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      GameDev.net and CRC Press have teamed up to bring a free ebook of content curated from top titles published by CRC Press. The freebook, Practices of Game Design & Indie Game Marketing, includes chapters from The Art of Game Design: A Book of Lenses, A Practical Guide to Indie Game Marketing, and An Architectural Approach to Level Design. The GameDev.net FreeBook is relevant to game designers, developers, and those interested in learning more about the challenges in game development. We know game development can be a tough discipline and business, so we picked several chapters from CRC Press titles that we thought would be of interest to you, the GameDev.net audience, in your journey to design, develop, and market your next game. The free ebook is available through CRC Press by clicking here. The Curated Books The Art of Game Design: A Book of Lenses, Second Edition, by Jesse Schell Presents 100+ sets of questions, or different lenses, for viewing a game’s design, encompassing diverse fields such as psychology, architecture, music, film, software engineering, theme park design, mathematics, anthropology, and more. Written by one of the world's top game designers, this book describes the deepest and most fundamental principles of game design, demonstrating how tactics used in board, card, and athletic games also work in video games. It provides practical instruction on creating world-class games that will be played again and again. View it here. A Practical Guide to Indie Game Marketing, by Joel Dreskin Marketing is an essential but too frequently overlooked or minimized component of the release plan for indie games. A Practical Guide to Indie Game Marketing provides you with the tools needed to build visibility and sell your indie games. With special focus on those developers with small budgets and limited staff and resources, this book is packed with tangible recommendations and techniques that you can put to use immediately. As a seasoned professional of the indie game arena, author Joel Dreskin gives you insight into practical, real-world experiences of marketing numerous successful games and also provides stories of the failures. View it here. An Architectural Approach to Level Design This is one of the first books to integrate architectural and spatial design theory with the field of level design. The book presents architectural techniques and theories for level designers to use in their own work. It connects architecture and level design in different ways that address the practical elements of how designers construct space and the experiential elements of how and why humans interact with this space. Throughout the text, readers learn skills for spatial layout, evoking emotion through gamespaces, and creating better levels through architectural theory. View it here. Learn more and download the ebook by clicking here. Did you know? GameDev.net and CRC Press also recently teamed up to bring GDNet+ Members up to a 20% discount on all CRC Press books. Learn more about this and other benefits here.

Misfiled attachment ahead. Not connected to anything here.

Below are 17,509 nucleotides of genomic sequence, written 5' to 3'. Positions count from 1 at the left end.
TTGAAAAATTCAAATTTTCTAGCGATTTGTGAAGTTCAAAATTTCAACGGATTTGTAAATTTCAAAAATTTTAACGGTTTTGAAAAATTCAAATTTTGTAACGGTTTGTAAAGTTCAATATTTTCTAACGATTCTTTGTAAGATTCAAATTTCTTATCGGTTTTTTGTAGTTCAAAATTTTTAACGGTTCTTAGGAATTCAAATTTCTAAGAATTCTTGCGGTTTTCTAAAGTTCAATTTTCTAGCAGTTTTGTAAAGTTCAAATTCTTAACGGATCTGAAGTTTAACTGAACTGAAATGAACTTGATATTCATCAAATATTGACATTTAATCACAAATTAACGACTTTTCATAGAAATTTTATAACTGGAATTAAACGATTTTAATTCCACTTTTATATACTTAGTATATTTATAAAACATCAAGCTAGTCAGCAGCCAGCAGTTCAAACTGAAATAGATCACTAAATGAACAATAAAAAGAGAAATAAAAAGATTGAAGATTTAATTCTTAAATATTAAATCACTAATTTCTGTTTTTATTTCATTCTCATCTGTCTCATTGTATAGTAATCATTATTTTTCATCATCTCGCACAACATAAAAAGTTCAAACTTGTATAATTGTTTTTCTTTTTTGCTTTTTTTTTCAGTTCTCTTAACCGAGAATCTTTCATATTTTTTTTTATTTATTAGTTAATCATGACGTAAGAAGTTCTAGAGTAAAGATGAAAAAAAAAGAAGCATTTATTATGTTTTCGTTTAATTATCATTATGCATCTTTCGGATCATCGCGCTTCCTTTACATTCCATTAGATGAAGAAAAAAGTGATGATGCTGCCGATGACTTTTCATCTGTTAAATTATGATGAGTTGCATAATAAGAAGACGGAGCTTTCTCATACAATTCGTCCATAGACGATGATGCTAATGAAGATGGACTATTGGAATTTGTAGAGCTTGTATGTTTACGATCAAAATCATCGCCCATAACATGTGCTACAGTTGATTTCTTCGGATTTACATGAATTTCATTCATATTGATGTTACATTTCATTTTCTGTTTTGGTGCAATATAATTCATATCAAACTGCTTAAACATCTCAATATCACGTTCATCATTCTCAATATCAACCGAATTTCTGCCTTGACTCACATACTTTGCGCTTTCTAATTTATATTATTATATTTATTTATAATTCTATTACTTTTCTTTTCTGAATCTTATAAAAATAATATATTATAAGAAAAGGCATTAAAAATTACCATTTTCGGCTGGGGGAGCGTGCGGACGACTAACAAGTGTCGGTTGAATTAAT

n00by2077

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  1. Right, but something recommended by own experience, or because is very good ?
  2. Is there any good book or tutorial that begins teaching actual opengl directly, without teaching the deprecated things like direct mode, fixed function, display list, etc. ?